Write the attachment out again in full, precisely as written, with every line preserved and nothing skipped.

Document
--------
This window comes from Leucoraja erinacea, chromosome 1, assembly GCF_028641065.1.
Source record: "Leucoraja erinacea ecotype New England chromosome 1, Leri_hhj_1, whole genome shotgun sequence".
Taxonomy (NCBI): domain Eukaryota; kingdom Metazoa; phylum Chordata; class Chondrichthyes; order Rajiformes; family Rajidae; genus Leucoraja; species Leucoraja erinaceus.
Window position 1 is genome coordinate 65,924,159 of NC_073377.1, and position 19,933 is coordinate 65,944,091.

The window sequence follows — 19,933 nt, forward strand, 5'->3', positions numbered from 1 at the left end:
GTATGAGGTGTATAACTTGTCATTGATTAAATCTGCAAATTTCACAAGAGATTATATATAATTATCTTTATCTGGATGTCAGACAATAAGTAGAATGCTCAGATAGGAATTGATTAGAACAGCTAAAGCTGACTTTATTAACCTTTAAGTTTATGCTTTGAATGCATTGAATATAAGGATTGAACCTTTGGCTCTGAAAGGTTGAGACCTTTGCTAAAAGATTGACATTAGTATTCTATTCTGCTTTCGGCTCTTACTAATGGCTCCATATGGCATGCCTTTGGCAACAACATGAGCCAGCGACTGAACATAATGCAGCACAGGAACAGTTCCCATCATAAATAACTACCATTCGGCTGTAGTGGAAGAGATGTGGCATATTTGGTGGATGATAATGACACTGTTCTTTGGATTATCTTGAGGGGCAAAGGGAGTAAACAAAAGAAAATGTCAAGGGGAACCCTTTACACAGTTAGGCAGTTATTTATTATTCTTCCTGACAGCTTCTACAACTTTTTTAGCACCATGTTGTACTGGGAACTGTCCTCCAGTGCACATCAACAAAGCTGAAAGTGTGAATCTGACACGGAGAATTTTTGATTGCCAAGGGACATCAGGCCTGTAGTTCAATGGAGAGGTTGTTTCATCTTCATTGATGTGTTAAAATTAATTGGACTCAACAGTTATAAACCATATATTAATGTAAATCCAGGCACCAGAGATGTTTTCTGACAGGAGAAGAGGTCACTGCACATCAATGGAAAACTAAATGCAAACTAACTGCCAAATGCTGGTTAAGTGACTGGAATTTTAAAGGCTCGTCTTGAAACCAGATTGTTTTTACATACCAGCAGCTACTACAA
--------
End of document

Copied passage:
This window comes from Leucoraja erinacea, chromosome 1, assembly GCF_028641065.1.
Source record: "Leucoraja erinacea ecotype New England chromosome 1, Leri_hhj_1, whole genome shotgun sequence".
Taxonomy (NCBI): domain Eukaryota; kingdom Metazoa; phylum Chordata; class Chondrichthyes; order Rajiformes; family Rajidae; genus Leucoraja; species Leucoraja erinaceus.
Window position 1 is genome coordinate 65,924,159 of NC_073377.1, and position 19,933 is coordinate 65,944,091.

The window sequence follows — 19,933 nt, forward strand, 5'->3', positions numbered from 1 at the left end:
GTATGAGGTGTATAACTTGTCATTGATTAAATCTGCAAATTTCACAAGAGATTATATATAATTATCTTTATCTGGATGTCAGACAATAAGTAGAATGCTCAGATAGGAATTGATTAGAACAGCTAAAGCTGACTTTATTAACCTTTAAGTTTATGCTTTGAATGCATTGAATATAAGGATTGAACCTTTGGCTCTGAAAGGTTGAGACCTTTGCTAAAAGATTGACATTAGTATTCTATTCTGCTTTCGGCTCTTACTAATGGCTCCATATGGCATGCCTTTGGCAACAACATGAGCCAGCGACTGAACATAATGCAGCACAGGAACAGTTCCCATCATAAATAACTACCATTCGGCTGTAGTGGAAGAGATGTGGCATATTTGGTGGATGATAATGACACTGTTCTTTGGATTATCTTGAGGGGCAAAGGGAGTAAACAAAAGAAAATGTCAAGGGGAACCCTTTACACAGTTAGGCAGTTATTTATTATTCTTCCTGACAGCTTCTACAACTTTTTTAGCACCATGTTGTACTGGGAACTGTCCTCCAGTGCACATCAACAAAGCTGAAAGTGTGAATCTGACACGGAGAATTTTTGATTGCCAAGGGACATCAGGCCTGTAGTTCAATGGAGAGGTTGTTTCATCTTCATTGATGTGTTAAAATTAATTGGACTCAACAGTTATAAACCATATATTAATGTAAATCCAGGCACCAGAGATGTTTTCTGACAGGAGAAGAGGTCACTGCACATCAATGGAAAACTAAATGCAAACTAACTGCCAAATGCTGGTTAAGTGACTGGAATTTTAAAGGCTCGTCTTGAAACCAGATTGTTTTTACATACCAGCAGCTACTACAA